Italy is a country known for its history, arts and incredibly beautiful landscapes. For most people this country has been associated with the most famous tourist cities, Florence, Rome and Milan. But Italy has many hidden treasures. For example, did you know about Matera and its ancient stone city where people live in 9000 year old houses?
The southern Italian city is considered the third oldest continuously inhabited settlement in the world after Aleppo and Jericho, and the most impressive thing about this city is that people live in the same caves as their ancestors. It is located in the Basilicata region of Italy, 66 km from Bari, next to a small gorge, with the river Gravina flowing below.
It gained recognition because of the ancient quarters, which are dug into the limestone rocks of the area - the famous Sassi di Matera (stone-caves of Matera). It is suspected that perhaps the first people in Italy settled there. Although these settlements have existed since 7,000 BC, Matera, as a city, was only built in 251 BC.
Matera began to transform in the 1970s and 1980s and changed even more when it was declared a UNESCO World Heritage Site in 1993. Now, it is a town full of pubs, cafes, bars, luxury hotels that attracts visitors from all over the world, but in the old part of the city you will be able to live an impressive and unforgettable experience admiring houses, churches, monasteries and hermitages built in caves. The cobbled streets of the city are reminiscent of another era, making the air of the city reminiscent of something historically fairytale.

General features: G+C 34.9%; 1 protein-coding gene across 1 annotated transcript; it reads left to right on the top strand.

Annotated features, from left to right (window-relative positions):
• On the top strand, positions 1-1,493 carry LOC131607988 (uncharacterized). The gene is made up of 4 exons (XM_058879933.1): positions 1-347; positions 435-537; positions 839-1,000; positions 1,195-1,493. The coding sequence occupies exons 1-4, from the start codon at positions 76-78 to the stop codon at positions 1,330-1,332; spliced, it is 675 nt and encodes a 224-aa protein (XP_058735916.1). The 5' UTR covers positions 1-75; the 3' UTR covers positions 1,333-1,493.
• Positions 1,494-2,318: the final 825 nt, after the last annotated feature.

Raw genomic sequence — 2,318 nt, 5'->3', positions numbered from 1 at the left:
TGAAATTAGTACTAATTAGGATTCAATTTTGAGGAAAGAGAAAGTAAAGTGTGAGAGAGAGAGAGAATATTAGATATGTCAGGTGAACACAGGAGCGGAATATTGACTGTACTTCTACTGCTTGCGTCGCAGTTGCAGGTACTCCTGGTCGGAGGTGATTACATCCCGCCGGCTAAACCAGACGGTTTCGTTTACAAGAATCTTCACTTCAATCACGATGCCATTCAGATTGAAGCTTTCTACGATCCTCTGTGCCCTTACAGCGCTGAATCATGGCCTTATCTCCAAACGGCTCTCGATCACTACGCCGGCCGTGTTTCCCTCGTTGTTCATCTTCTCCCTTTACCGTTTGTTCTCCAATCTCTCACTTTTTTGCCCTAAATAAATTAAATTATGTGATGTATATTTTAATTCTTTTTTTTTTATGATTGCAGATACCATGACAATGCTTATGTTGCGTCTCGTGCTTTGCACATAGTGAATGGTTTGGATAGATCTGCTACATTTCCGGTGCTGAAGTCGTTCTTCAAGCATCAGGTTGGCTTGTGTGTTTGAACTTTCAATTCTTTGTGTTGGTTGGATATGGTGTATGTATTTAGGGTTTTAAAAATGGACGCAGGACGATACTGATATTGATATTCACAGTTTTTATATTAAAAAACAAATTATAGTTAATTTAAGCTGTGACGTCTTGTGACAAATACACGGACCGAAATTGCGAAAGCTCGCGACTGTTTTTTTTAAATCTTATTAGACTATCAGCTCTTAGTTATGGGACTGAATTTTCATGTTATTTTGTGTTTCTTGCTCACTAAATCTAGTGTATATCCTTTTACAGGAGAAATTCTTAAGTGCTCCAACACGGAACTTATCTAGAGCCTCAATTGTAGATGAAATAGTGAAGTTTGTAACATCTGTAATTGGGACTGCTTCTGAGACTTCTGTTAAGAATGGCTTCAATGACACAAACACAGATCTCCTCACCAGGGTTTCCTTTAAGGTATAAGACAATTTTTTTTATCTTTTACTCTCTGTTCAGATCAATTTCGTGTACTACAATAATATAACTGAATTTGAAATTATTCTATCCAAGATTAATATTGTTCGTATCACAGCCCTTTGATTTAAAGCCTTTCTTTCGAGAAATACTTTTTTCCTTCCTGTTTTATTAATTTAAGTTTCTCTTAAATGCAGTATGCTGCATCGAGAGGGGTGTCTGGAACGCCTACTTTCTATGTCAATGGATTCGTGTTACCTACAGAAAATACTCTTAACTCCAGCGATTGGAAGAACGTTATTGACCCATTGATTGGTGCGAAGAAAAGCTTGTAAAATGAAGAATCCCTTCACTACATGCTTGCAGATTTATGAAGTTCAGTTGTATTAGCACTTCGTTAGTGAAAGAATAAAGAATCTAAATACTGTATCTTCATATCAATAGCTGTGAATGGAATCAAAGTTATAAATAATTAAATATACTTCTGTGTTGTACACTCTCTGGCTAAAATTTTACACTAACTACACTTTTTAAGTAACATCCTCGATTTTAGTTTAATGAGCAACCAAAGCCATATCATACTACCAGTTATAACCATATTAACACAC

Matera gained international fame with the ancient city of 'Sassi di Matera', having also enchanted filmmakers who used its natural beauty for filming. Among the films filmed in Matera are Pier Paolo Pasolini's The Gospel According to Saint Matthew (1964), Mel Gibson's The Passion of the Christ (2004) and part of the James Bond film No Time to Die (2021).
Maybe it's time to visit this special city and experience a different journey through history, beyond the ordinary.